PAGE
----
15. Selective and rapid monitoring of dual platelet inhibition by aspirin and P2Y12 antagonists by using multiple electrode aggregometry

    Directory of Open Access Journals (Sweden)

    Lorenz Reinhard

    2010-05-01

    Full Text Available Abstract Background Poor platelet inhibition by aspirin or clopidogrel has been associated with adverse outcomes in patients with cardiovascular diseases. A reliable and facile assay to measure platelet inhibition after treatment with aspirin and a P2Y12 antagonist is lacking. Multiple electrode aggregometry (MEA, which is being increasingly used in clinical studies, is sensitive to platelet inhibition by aspirin and clopidogrel, but a critical evaluation of MEA monitoring of dual anti-platelet therapy with aspirin and P2Y12 antagonists is missing. Design and Methods By performing in vitro and ex vivo experiments, we evaluated in healthy subjects the feasibility of using MEA to monitor platelet inhibition of P2Y12 antagonists (clopidogrel in vivo, cangrelor in vitro and aspirin (100 mg per day in vivo, and 1 mM or 5.4 mM in vitro alone, and in combination. Statistical analyses were performed by the Mann-Whitney rank sum test, student' t-test, analysis of variance followed by the Holm-Sidak test, where appropriate. Results ADP-induced platelet aggregation in hirudin-anticoagulated blood was inhibited by 99.3 ± 1.4% by in vitro addition of cangrelor (100 nM; p 95% and 100 ± 3.2%, respectively (p in vitro or ex vivo. Oral intake of clopidogrel did not significantly reduce AA-induced aggregation, but P2Y12 blockade by cangrelor (100 nM in vitro diminished AA-stimulated aggregation by 53 ± 26% (p Conclusions Selective platelet inhibition by aspirin and P2Y12 antagonists alone and in combination can be rapidly measured by MEA. We suggest that dual anti-platelet therapy with these two types of anti-platelet drugs can be optimized individually by measuring platelet responsiveness to ADP and AA with MEA before and after drug intake.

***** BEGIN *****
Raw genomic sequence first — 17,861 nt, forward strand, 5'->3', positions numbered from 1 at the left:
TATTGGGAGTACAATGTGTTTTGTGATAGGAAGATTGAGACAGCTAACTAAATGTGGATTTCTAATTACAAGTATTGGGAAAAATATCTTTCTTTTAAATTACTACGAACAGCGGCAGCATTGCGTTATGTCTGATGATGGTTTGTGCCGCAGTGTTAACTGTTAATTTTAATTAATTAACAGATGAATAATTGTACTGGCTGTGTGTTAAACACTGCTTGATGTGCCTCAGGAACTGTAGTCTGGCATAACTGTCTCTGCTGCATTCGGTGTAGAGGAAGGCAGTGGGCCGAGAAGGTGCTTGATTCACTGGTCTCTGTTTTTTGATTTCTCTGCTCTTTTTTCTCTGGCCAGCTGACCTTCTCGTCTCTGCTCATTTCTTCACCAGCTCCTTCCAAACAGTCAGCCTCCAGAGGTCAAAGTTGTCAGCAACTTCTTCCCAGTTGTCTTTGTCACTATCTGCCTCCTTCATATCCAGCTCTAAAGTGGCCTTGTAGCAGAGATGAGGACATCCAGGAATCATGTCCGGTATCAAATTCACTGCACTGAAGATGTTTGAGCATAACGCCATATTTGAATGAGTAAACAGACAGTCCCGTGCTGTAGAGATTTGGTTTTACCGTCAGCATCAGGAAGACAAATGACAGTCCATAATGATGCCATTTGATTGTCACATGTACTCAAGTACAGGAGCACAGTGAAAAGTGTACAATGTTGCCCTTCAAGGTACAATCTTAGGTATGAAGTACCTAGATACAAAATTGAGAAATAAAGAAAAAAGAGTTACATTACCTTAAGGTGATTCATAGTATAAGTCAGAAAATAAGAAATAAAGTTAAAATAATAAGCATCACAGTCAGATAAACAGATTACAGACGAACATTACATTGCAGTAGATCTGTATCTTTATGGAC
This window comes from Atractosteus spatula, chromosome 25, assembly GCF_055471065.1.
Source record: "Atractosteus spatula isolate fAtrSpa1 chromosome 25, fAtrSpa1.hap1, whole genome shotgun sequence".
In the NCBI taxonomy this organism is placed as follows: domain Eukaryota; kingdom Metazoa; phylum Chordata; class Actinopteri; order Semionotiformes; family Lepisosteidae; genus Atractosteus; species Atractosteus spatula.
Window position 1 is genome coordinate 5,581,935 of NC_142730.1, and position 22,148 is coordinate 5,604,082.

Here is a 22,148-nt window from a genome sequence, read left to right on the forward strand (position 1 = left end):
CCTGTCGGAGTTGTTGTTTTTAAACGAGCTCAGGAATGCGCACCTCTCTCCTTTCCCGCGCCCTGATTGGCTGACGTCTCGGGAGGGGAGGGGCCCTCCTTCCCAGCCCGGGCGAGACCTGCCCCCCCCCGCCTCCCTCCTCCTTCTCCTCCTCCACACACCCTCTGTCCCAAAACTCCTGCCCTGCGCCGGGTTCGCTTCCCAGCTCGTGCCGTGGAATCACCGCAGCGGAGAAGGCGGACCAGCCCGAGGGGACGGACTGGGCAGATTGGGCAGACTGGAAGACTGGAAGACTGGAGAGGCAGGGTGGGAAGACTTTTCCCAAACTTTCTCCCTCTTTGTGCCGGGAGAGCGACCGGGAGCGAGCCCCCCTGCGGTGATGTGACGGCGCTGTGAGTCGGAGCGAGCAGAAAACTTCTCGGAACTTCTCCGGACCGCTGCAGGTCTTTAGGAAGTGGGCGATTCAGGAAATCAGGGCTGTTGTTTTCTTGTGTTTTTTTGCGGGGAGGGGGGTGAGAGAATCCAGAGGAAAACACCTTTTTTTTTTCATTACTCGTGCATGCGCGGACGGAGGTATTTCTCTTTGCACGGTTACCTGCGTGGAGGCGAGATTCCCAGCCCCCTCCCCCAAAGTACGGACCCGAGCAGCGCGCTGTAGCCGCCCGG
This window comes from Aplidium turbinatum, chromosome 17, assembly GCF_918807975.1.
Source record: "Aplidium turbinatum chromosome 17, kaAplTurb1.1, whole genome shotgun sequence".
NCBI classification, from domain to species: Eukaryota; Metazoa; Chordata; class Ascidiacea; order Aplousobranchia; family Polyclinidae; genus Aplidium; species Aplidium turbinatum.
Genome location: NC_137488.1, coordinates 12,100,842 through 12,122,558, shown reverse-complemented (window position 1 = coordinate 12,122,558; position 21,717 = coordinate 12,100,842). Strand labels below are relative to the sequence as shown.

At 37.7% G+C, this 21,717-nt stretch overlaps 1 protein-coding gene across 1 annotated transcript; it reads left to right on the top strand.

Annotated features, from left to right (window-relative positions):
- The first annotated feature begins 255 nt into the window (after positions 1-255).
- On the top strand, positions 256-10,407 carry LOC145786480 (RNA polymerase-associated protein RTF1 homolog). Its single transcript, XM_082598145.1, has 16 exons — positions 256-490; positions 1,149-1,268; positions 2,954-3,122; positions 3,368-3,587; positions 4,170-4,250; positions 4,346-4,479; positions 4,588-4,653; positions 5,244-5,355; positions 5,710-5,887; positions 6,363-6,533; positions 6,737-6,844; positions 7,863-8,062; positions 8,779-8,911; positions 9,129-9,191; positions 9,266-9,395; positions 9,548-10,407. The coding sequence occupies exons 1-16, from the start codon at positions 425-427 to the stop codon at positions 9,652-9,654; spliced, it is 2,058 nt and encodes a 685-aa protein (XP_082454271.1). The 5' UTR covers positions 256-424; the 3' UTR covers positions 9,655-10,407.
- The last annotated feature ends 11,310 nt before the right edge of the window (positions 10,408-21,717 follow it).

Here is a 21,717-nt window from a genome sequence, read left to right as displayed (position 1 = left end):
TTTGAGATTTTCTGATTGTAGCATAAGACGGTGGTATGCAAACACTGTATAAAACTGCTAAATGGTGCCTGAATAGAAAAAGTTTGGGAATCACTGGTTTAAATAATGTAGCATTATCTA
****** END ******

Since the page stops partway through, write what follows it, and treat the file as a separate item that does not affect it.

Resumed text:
16. The lactate receptor, G-protein-coupled receptor 81/hydroxycarboxylic acid receptor 1

    DEFF Research Database (Denmark)

    Morland, Cecilie; Lauritzen, Knut Huso; Puchades, Maja

    2015-01-01

    We have proposed that lactate is a “volume transmitter” in the brain and underpinned this by showing that the lactate receptor, G-protein-coupled receptor 81 (GPR81, also known as HCA1 or HCAR1), which promotes lipid storage in adipocytes, is also active in the mammalian brain. This includes......, energy metabolism, and energy substrate availability, including a glucose- and glycogen-saving response. HCAR1 may contribute to optimizing the cAMP concentration. For instance, in the prefrontal cortex, excessively high cAMP levels are implicated in impaired cognition in old age, fatigue, stress...